29 Nov. 2006

Sydney's self-destructive sprawl

Sydney is cancerous, metastasising ever onward. This is not to say that Sydney cannot grow in ways that preserve or even accentuate its advantageous position in the world – just that this is not happening, and that growth is of course serving the crassest commercial imperatives, as you would expect under capitalism.

Recently, we had a property magnate condemning the existence of trees in Sydney, which take up valuable space for construction. Well, try this on for size: 90% of Sydney's perishable vegetables are grown within the metropolitan area.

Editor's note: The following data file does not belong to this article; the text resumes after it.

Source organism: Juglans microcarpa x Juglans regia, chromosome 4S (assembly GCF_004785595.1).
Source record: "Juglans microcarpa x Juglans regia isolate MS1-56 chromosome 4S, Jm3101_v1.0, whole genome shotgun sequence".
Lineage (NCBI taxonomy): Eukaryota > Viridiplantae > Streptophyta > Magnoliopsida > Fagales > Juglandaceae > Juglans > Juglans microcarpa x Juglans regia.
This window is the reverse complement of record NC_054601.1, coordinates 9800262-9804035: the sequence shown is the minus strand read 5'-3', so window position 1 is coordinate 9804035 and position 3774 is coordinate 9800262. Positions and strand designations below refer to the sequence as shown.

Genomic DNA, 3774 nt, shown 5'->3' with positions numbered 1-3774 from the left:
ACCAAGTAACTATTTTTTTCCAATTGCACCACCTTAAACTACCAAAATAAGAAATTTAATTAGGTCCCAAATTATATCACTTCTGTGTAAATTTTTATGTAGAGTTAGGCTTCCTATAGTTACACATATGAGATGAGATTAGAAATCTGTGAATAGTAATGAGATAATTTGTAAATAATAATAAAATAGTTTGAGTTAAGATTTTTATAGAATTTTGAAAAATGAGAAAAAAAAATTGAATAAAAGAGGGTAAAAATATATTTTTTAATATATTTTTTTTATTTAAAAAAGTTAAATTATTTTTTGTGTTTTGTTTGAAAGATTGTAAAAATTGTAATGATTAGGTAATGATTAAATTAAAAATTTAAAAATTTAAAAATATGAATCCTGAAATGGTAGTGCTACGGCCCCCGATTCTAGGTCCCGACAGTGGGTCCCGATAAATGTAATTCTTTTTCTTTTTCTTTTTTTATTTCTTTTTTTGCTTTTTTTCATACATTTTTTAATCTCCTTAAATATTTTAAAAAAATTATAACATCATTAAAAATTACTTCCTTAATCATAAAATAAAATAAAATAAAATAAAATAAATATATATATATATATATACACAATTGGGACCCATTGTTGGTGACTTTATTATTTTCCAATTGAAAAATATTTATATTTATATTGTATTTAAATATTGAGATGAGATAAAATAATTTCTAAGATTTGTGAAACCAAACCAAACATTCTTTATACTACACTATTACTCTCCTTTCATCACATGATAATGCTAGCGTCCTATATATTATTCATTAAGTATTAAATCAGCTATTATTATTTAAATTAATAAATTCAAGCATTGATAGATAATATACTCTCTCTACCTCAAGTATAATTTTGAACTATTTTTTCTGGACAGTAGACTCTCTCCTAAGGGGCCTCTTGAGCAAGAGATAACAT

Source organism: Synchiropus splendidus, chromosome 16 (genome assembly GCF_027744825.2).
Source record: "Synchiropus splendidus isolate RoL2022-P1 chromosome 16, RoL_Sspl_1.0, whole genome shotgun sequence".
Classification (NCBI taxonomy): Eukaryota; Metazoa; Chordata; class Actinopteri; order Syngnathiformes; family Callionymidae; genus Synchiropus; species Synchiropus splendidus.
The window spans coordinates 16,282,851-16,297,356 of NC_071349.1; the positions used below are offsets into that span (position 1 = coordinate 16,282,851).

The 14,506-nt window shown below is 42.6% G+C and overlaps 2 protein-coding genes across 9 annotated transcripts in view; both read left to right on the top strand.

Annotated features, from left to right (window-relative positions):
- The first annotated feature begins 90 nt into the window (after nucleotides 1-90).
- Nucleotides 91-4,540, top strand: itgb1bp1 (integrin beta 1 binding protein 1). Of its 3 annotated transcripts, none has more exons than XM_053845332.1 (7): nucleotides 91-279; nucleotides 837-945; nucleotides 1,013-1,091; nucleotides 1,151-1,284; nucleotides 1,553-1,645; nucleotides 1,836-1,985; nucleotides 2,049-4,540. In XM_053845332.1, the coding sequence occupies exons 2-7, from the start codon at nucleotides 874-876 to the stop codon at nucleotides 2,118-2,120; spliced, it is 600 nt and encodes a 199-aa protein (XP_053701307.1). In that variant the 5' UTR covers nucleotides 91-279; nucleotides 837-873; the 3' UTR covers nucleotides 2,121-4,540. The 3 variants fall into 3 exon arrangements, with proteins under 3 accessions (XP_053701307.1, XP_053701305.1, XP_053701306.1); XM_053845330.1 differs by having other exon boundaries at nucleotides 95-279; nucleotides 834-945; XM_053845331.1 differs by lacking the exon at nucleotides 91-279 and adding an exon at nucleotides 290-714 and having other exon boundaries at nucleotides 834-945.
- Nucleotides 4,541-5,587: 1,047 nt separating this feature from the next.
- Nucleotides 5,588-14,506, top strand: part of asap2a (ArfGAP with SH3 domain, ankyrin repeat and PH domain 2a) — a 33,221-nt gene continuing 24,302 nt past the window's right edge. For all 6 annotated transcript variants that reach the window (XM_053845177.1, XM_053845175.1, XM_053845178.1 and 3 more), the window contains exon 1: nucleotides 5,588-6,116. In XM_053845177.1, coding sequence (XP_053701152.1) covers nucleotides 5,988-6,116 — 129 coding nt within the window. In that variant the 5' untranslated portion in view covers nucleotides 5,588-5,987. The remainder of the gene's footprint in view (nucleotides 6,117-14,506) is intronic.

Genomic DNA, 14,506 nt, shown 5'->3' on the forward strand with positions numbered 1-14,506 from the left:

This accounts for many things. It accounts for the wide variety of ethnically-exotic produce available in Sydney, and the fact that vegetables are often cheapest in smaller stores in ethnically-diverse areas of town.

Sydney is built on top of some of the best arable land in the whole continent and its basin still contains a lot of good land - they with a significantly harsher climate (lower rainfall, more extreme temperatures) than the paved-over areas on the coast.

The maintenance of some areas in the Sydney basin for farming is part of what makes this city so desirable, but Sydney is also all about making a quick buck and damning the consequences.